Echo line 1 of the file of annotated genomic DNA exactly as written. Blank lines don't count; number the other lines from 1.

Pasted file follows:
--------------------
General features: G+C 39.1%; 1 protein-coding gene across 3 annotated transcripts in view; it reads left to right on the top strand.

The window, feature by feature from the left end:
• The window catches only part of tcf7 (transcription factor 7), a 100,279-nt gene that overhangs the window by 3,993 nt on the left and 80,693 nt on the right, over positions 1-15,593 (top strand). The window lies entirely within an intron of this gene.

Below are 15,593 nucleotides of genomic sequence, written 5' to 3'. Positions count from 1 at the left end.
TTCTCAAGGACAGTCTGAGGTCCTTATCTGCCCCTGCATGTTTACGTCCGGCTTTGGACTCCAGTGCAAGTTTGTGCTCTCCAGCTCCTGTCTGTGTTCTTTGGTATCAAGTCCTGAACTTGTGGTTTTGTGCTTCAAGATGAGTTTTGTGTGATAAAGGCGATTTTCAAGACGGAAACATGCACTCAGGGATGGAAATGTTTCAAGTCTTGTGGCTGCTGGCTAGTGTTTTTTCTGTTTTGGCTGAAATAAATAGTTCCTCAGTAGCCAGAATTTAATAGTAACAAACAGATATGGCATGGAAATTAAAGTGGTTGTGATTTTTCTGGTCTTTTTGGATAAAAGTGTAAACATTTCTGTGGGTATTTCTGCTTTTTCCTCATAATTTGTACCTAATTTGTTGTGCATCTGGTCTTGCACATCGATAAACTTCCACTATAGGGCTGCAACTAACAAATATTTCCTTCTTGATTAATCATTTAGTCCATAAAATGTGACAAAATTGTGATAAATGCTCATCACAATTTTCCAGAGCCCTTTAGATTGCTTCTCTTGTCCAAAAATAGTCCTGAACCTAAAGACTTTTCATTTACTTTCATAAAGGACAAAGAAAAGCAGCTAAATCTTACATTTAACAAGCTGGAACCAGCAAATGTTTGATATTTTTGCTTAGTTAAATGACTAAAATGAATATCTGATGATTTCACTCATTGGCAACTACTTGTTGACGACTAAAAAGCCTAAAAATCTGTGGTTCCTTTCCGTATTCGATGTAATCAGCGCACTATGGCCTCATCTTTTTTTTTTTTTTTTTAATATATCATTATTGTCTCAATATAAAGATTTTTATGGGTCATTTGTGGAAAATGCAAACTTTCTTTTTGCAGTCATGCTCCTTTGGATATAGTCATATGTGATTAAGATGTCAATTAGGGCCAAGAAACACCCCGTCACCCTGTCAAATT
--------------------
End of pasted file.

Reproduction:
General features: G+C 39.1%; 1 protein-coding gene across 3 annotated transcripts in view; it reads left to right on the top strand.